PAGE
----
No business as usual post COVID? Maybe a good thing

"Professionally, I am mentally and logistically preparing for a different medical environment when we all return from isolation. I doubt it will ever be business as usual again," writes Bradley A. Erickson, MD, MS.

Dr. Erickson, a member of the Urology Times Editorial Council, is associate professor of urology at the University of Iowa, Iowa City.

I’m learning a lot about what I do by not being allowed to do it. It’s frustrating to be told your services are not vital in the time of a national emergency. Pre-COVID, there were days that I would leave the hospital after a long day in the operating room feeling like I had accomplished the surgically impossible, had maybe even saved a life. During COVID, I’m often leaving the hospital (if I even bother to show up) in an existential crisis. Is this what 7 years of training and 10 years of practice have led to? An inconsequential expertise?

I realize our lives will return to a new normal someday and my clinics and my operating room schedules will once again fill up with urethral strictures and curved penises. But until they do, I’m trying to enjoy my time away from the grind of medicine as much as I can. For my two young, impressionable boys, these months will likely represent their first societal “shared experience.” Like the Challenger explosion, the start of the first Gulf War, and 9-11 for me, they will never forget the COVID months and what their family did, or didn’t do, when isolating from society. My wife and I are finding that boredom is striking a creative flame in all of us that I hope does not extinguish.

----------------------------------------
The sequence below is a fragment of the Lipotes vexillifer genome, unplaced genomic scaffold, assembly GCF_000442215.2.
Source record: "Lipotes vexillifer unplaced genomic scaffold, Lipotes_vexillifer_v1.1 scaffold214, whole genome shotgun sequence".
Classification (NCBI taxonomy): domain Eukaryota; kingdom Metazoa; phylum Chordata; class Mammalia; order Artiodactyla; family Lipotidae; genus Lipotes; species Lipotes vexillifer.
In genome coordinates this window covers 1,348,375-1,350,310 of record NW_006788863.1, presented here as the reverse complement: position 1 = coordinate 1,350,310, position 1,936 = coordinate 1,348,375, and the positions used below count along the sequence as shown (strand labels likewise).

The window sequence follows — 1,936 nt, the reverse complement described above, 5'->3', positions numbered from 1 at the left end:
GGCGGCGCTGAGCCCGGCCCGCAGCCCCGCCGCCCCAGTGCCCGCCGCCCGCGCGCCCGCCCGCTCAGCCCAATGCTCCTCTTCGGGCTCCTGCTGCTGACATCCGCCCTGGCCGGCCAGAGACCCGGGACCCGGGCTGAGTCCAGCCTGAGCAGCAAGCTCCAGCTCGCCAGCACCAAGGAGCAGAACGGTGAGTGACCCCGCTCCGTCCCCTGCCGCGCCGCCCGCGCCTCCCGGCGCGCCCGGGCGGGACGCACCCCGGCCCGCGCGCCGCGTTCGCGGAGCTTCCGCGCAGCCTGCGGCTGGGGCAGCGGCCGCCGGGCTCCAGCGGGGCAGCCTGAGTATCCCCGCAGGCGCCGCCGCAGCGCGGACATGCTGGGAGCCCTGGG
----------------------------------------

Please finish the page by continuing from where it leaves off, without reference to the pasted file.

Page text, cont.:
Professionally, I am mentally and logistically preparing for a different medical environment when we all return from isolation. I doubt it will ever be business as usual again. Telehealth is being forced upon all of us and there will be no going back from it. Good. The transition might be painful for some hospitals and non-vital health employees, but I strongly believe that it will greatly benefit providers and patients in the long run.

The inefficiencies of requiring our patients to uproot their lives to drive, park, wait, and then wait some more, all for 10 minutes (if lucky) of face time with their provider are finally being exposed for what they are-primitive and unnecessary. Let’s finally, and fully, embrace technology in medicine, not just for billing purposes, but for its ability to free us from the mundane and from the mind-numbing churn of the medical industrial complex. Let’s finally try to fix physician burnout by not accepting a return to business as usual.

Finally, while I am sincerely appreciative of my non-medical friends for reaching out to me and others who are on the “front lines” of this epidemic, I think I can speak for most of us in saying that I hope this epidemic does more than simply remind people of the importance of doctors in society. I hope it also reminds society of the importance of scientific rigor and of scientific facts, the importance of individual expertise but also teamwork, and the importance of having a health care system that understands that none of us are truly healthy until we are all healthy.

Stay safe. Wash your hands. Wear a mask. Hug your family. Facetime your friends.

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